Encouraging customers to provide feedback and recommendations directly to a company engages them in valuable ways.
Companies think a lot about cultivating word of mouth among customers. But what they should also be paying attention to is customer feedback. New research shows that encouraging customers to provide feedback and suggestions helps tie them more closely to a business, and that customers who participate are actually more likely to become repeat customers and buy more of a company’s products and services.
Drawing on their global research, Omar Merlo (Imperial College Business School in London), Andreas B. Eisingerich (Imperial College Business School) and Seigyoung Auh (Thunderbird School of Global Management) write that “both customer-to-customer reviews and customer-to-business interactions can influence a customer’s propensity to buy more of a company’s products and services.” The act of providing feedback and suggestions helps align customers to a business, and “companies can even recapture defecting customers simply by contacting them and encouraging them to participate.”
In their article "Why Customer Participation Matters," in the Winter 2014 issue of MIT Sloan Management Review, the researchers quote some managers directly: “The chief operating officer of an international consumer electronics company noted: ‘Levels of feedback is a way we identify our most profitable customers. Those that bother to write to us do care. And they do spend money with us.’ . . . The CEO of a large Chinese financial services organization recounted an incident in which a customer who was about to defect wrote to the company to give feedback and offer some suggestions. The company immediately contacted the customer, addressed his concerns and recommendations and offered him the honorary title of ‘quality controller.’ The customer decided not to take his business elsewhere and became one of the company’s most loyal and profitable customers.”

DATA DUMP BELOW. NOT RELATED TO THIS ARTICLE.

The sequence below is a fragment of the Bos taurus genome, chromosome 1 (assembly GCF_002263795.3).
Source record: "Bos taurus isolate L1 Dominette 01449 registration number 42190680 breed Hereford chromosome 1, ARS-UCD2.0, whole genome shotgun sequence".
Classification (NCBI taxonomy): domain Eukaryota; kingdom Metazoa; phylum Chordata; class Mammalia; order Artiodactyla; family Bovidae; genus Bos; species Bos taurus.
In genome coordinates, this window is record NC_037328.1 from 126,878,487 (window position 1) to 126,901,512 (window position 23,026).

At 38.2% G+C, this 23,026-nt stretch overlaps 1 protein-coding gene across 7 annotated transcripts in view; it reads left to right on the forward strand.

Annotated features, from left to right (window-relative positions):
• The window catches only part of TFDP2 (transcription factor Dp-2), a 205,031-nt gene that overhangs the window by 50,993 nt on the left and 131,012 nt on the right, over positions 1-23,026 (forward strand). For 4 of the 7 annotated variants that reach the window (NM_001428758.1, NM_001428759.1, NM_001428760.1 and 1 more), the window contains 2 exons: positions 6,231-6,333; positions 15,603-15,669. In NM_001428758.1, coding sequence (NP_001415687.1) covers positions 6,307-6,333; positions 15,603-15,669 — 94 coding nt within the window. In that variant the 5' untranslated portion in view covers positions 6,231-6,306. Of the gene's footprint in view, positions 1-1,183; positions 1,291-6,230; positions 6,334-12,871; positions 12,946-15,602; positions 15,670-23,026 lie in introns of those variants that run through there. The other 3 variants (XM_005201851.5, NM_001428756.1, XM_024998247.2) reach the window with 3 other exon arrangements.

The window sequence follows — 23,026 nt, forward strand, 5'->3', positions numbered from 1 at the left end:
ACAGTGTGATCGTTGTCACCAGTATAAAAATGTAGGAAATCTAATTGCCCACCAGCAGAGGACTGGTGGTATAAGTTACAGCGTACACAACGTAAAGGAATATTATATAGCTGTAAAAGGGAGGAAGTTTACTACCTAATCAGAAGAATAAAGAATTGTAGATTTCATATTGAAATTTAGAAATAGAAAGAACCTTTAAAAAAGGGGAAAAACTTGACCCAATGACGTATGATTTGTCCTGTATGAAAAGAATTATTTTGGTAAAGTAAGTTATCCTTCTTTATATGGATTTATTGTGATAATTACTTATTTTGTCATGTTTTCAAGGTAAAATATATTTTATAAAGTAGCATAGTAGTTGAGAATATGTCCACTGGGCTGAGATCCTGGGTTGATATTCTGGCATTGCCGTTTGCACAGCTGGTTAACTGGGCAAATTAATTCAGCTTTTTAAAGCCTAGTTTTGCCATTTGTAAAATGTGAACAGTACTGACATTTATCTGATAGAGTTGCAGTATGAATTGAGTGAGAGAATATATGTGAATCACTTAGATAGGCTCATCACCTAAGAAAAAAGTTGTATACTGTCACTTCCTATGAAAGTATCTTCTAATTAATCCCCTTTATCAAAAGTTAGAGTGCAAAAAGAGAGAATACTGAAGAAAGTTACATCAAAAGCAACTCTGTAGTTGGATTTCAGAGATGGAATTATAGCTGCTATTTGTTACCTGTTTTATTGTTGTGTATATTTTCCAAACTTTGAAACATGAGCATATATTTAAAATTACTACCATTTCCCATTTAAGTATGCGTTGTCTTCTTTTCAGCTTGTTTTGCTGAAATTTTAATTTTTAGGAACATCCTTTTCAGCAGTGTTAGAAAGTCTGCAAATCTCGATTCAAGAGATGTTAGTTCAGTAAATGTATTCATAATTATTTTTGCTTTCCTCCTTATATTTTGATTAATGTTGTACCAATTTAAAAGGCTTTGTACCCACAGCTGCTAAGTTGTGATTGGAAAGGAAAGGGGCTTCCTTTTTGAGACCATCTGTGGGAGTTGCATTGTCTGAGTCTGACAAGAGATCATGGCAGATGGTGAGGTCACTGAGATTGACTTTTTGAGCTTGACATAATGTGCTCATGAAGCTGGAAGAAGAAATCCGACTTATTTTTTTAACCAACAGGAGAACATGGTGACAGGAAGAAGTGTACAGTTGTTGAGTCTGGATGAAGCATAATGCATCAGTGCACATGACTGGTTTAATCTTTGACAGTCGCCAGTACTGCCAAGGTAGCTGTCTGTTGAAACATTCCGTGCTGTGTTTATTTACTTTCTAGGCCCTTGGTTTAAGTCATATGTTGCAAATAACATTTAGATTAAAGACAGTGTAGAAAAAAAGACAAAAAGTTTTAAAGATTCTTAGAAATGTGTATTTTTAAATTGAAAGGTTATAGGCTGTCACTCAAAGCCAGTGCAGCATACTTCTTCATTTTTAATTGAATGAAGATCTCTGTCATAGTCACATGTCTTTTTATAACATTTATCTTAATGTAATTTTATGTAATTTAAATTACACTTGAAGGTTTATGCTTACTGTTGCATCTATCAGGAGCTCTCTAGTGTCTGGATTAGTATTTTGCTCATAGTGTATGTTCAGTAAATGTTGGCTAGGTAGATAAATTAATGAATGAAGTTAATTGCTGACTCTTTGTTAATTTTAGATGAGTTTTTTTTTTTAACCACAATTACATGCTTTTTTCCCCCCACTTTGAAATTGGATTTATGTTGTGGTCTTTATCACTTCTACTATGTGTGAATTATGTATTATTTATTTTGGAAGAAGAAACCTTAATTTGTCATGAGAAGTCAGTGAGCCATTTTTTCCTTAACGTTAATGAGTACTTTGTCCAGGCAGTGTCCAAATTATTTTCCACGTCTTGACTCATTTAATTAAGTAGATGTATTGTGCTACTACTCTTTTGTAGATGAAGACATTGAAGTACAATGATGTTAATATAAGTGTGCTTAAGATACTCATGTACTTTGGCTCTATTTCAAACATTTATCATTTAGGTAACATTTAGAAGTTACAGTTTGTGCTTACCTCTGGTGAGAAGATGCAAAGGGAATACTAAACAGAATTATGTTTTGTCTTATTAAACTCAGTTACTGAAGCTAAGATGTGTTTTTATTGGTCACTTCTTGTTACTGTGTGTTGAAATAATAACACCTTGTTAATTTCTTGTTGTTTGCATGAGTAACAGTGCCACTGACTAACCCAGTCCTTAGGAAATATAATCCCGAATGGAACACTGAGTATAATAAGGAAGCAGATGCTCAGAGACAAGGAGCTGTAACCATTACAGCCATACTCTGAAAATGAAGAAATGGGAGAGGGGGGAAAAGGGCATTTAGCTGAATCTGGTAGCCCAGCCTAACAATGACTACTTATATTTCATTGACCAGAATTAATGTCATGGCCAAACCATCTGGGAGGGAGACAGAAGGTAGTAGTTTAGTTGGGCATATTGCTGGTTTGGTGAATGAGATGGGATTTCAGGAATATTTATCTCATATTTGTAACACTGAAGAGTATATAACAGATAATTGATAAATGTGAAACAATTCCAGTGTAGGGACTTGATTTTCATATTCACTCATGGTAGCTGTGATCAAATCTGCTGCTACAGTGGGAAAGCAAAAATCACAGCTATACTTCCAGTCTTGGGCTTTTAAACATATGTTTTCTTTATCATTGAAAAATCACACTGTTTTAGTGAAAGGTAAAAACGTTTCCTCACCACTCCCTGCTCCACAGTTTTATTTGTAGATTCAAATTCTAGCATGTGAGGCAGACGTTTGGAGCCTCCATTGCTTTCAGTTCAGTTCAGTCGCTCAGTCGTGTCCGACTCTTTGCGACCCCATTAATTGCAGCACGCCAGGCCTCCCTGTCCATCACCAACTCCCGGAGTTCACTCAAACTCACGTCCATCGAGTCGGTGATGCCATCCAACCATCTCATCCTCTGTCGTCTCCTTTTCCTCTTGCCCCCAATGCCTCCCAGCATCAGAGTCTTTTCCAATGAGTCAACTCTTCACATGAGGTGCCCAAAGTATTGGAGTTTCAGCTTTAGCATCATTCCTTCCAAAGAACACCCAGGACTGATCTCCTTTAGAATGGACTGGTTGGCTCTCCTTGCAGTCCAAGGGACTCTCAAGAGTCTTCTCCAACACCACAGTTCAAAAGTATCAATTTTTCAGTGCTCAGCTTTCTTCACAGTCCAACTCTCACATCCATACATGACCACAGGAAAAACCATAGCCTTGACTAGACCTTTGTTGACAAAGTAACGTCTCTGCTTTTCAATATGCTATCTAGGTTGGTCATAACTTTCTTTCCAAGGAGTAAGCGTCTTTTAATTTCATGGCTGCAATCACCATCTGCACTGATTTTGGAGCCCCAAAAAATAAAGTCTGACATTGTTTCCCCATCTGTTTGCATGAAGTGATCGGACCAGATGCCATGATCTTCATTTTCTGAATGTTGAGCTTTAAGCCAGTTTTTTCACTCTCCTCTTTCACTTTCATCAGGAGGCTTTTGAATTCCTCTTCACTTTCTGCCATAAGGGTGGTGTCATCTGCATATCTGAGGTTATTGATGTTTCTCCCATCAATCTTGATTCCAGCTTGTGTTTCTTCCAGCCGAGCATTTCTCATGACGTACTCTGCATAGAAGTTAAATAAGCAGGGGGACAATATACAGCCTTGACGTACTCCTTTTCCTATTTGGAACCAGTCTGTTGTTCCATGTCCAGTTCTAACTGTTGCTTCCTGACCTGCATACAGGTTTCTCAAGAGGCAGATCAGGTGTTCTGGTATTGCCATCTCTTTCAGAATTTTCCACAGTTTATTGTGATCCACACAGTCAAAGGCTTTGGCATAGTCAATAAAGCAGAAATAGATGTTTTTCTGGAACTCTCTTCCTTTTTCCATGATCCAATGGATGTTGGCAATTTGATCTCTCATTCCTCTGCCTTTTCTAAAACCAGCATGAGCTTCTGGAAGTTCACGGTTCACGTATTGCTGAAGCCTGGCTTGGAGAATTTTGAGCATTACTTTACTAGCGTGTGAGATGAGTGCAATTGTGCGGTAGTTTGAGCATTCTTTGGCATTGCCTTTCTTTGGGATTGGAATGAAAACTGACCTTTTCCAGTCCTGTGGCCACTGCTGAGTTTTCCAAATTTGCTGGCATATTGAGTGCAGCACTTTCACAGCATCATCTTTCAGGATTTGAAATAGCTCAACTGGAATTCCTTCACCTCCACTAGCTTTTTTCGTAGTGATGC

The researchers also looked at a sample of 327 customers of a global bank headquartered in Europe who engaged in either positive word of mouth, or provided suggestions and feedback directly to the company, or both. In trying to identify the most valuable customers, they found that customers who ranked high in participation tended to purchase more products and services, regardless of whether they did or did not engage in positive word of mouth. In other words, participation was more closely associated with customer spending than word of mouth was.
The researchers provide six guidelines for companies thinking of implementing programs to encourage customer participation. Among the guidelines is this: start simple and expand over time.
“Customer participation does not have to be complex. The easier it is for customers to participate and the less time it takes, the more likely it is that different types of customers will engage,” the authors note. As an example, they describe how a company offering online personal shopping assistance services opened a direct, personal communication channel with customers by including a handwritten note and sometimes even a personalized gift with a customer’s first order.
“The note initiates a dialogue with the customer,” write the authors. “The result: The company says it gets information that is richer and more detailed than anything it might obtain from an equal investment in elaborate analytics.”
For additional guidelines and suggestions, read the full article.